Title: Genetic analysis of salt tolerance in Arabidopsis: Evidence for the role of Ca(2+)/H(+) transporter CAX1 Authors
|Yang, Jian -|
|Hirschi, Kendal -|
Submitted to: Meeting Abstract
Publication Type: Abstract Only
Publication Acceptance Date: February 28, 2012
Publication Date: May 16, 2012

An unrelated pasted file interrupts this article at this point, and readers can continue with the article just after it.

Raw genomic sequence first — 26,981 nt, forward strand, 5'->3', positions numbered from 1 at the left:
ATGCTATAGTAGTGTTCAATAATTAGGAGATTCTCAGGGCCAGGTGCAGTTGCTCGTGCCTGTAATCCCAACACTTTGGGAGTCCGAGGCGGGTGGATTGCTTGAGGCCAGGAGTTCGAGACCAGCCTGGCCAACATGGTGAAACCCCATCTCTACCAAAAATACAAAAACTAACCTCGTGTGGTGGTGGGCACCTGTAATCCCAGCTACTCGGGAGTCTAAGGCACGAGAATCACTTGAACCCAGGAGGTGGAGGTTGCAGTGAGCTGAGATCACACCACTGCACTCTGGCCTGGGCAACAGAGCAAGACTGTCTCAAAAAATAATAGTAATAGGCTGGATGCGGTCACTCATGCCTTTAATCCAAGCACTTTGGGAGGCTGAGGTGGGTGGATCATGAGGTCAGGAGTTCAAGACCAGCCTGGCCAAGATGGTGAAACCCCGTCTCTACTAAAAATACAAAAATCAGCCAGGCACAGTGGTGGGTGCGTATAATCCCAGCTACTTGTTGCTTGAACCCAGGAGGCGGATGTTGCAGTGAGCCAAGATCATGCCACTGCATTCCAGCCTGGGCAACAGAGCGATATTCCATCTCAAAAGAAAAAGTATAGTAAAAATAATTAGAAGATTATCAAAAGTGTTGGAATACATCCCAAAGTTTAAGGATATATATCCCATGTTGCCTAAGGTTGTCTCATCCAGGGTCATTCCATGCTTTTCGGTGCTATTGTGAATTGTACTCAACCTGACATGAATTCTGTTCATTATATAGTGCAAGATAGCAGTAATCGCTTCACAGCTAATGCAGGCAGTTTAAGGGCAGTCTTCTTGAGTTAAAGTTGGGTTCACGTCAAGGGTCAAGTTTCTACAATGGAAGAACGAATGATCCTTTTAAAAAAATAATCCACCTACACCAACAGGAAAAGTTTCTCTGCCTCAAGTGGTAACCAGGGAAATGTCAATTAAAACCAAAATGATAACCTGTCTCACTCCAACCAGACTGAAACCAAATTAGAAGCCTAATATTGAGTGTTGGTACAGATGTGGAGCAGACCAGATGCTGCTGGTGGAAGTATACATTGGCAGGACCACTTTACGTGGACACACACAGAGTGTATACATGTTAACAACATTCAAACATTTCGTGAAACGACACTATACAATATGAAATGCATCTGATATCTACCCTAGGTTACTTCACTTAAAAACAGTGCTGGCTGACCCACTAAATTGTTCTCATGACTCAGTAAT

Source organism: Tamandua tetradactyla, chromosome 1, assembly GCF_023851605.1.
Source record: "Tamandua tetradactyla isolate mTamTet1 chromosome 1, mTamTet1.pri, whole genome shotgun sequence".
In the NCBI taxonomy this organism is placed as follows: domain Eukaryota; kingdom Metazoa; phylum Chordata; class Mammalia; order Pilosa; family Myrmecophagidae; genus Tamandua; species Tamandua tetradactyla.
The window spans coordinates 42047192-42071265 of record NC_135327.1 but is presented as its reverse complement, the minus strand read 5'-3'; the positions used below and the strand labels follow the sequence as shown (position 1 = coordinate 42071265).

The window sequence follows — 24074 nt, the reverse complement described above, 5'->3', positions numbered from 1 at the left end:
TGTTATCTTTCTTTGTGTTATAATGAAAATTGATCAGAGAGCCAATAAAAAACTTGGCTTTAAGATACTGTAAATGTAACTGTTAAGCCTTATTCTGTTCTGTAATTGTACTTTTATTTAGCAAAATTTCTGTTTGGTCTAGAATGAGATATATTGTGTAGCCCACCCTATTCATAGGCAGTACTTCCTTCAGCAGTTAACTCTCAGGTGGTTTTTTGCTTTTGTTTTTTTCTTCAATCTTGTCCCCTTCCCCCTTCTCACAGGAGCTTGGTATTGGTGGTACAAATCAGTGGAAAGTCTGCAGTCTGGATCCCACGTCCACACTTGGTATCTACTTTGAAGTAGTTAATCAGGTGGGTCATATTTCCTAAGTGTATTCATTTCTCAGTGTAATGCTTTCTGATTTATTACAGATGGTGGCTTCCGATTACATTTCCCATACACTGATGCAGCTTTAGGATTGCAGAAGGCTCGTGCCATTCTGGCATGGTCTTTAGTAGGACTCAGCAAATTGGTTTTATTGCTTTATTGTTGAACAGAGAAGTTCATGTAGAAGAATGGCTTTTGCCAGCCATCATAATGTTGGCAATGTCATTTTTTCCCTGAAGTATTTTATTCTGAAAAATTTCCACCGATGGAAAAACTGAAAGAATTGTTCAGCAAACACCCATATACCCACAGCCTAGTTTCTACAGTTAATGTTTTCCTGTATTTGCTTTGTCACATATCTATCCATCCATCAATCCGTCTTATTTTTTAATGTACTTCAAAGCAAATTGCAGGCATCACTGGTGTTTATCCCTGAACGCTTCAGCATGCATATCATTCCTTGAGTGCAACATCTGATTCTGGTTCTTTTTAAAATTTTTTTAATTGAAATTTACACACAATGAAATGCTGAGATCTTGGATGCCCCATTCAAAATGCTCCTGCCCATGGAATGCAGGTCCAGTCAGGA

Citation: Yang, J., Hirschi, K.D. 2012. Genetic analysis of salt tolerance in Arabidopsis: Evidence for the role of Ca(2+)/H(+) transporter CAX1 [abstract]. Proceedings of the 4th Pan American Plant Membrane Biology Workshop, May 16-20, 2012, Asilomar, California. p. 45. Technical Abstract: Coordinate regulation of transporters at both the plasma membrane and vacuole contribute to plant cell's ability to adapt to a changing environment and play a key role in the maintenance of the chemiosmotic circuits required for cellular growth. The plasma membrane (PM) Na+/H+ antiporter SOS1 is involved in salt tolerance, presumably in sodium extrusion; the vacuolar Ca2+/H+ antiporter CAX1 is involved in vacuolar calcium sequestration. Here we investigate the relationship between these transporters utilizing loss-of-function mutants of SOS1 (sos1-1) and AtCAX1 (cax1-1). There is a complex interplay among various ions within plants, particularly Na+ and Ca2+. For example, supplemental Ca2+ is known to mitigate the adverse effects of salinity on plant growth. Interestingly, CAX1 appears to be upregulated during Na+ stress, and signaling molecules such as SOS2 that regulate PM Na+/H+ transport may also regulate CAX1. Moreover, in planta, the high level of expression of a deregulated version of CAX1 caused salt sensitivity. However, functional redundancy and compensatory mechanisms have hindered our ability to directly access the role of CAX transporters in Na+ tolerance. In this study, we use genetic approaches to examine the interplay between CAX1 and SOS1. cax1-1 and sos1-1 single mutants were crossed to generate cax1-1/sos1-1 double mutants. To test whether CAX1 is epistatic to SOS1, we will perform Na+ tolerance assays using the double mutants. To test whether SOS1 is epistatic to CAX1, we will examine several phenotypes that are characteristic of cax1-1 such as the ionome (decreased Mn2+ and Zn2+), altered P-ATPase and V-ATPase activities and Mg2+ tolerance. Considering the potential interplay between the transport of Na+, Ca2+ and other metals ions, we will also measure the double mutant's tolerance to metals such as Mn, Zn, and Cd. In summary, this study will examine one of the potential mechanims of interplay between Na+ and Ca2+ transport and whether AtCAX1 plays a role in SOS1 mediated salt tolerance using genetic analysis.